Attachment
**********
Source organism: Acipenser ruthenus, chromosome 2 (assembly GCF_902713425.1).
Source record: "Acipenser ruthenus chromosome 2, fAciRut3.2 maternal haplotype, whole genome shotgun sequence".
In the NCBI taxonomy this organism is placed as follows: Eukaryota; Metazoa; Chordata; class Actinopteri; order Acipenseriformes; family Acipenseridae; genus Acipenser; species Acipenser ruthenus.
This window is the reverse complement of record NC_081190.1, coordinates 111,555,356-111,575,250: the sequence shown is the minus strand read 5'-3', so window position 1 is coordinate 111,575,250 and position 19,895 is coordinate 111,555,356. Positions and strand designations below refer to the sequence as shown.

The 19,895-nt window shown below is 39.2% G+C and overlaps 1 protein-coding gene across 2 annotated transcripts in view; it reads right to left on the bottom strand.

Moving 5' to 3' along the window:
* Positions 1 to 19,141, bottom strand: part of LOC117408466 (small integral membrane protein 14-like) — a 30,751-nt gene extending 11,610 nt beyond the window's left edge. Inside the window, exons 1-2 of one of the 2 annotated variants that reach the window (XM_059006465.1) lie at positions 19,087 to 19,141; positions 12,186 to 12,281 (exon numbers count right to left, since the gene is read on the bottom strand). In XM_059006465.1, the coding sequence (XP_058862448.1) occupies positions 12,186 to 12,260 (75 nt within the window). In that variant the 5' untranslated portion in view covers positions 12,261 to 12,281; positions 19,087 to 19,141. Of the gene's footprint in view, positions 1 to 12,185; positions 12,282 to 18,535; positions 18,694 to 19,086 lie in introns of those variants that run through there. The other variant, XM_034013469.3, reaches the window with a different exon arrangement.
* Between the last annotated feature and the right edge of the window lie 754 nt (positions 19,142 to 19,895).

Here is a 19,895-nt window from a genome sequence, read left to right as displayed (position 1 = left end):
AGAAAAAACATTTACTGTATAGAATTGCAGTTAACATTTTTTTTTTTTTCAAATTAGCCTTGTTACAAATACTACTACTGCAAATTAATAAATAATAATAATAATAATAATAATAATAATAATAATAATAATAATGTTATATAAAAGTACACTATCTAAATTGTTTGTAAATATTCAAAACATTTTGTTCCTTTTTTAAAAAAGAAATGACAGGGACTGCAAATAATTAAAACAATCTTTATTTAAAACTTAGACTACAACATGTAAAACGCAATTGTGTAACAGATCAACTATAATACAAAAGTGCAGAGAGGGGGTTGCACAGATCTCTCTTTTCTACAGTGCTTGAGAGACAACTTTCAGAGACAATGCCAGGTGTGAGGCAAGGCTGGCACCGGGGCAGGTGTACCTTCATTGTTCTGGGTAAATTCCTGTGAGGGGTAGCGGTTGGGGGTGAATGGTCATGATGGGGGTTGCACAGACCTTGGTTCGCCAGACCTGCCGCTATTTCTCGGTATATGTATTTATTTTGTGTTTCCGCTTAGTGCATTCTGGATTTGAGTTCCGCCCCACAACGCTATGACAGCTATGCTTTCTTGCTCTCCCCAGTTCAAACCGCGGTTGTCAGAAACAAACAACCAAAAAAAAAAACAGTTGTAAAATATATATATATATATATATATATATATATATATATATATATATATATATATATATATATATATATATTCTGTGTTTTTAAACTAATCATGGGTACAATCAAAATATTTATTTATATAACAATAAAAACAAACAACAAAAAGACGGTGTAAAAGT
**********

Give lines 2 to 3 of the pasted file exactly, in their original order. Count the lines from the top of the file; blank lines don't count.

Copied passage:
Source record: "Acipenser ruthenus chromosome 2, fAciRut3.2 maternal haplotype, whole genome shotgun sequence".
In the NCBI taxonomy this organism is placed as follows: Eukaryota; Metazoa; Chordata; class Actinopteri; order Acipenseriformes; family Acipenseridae; genus Acipenser; species Acipenser ruthenus.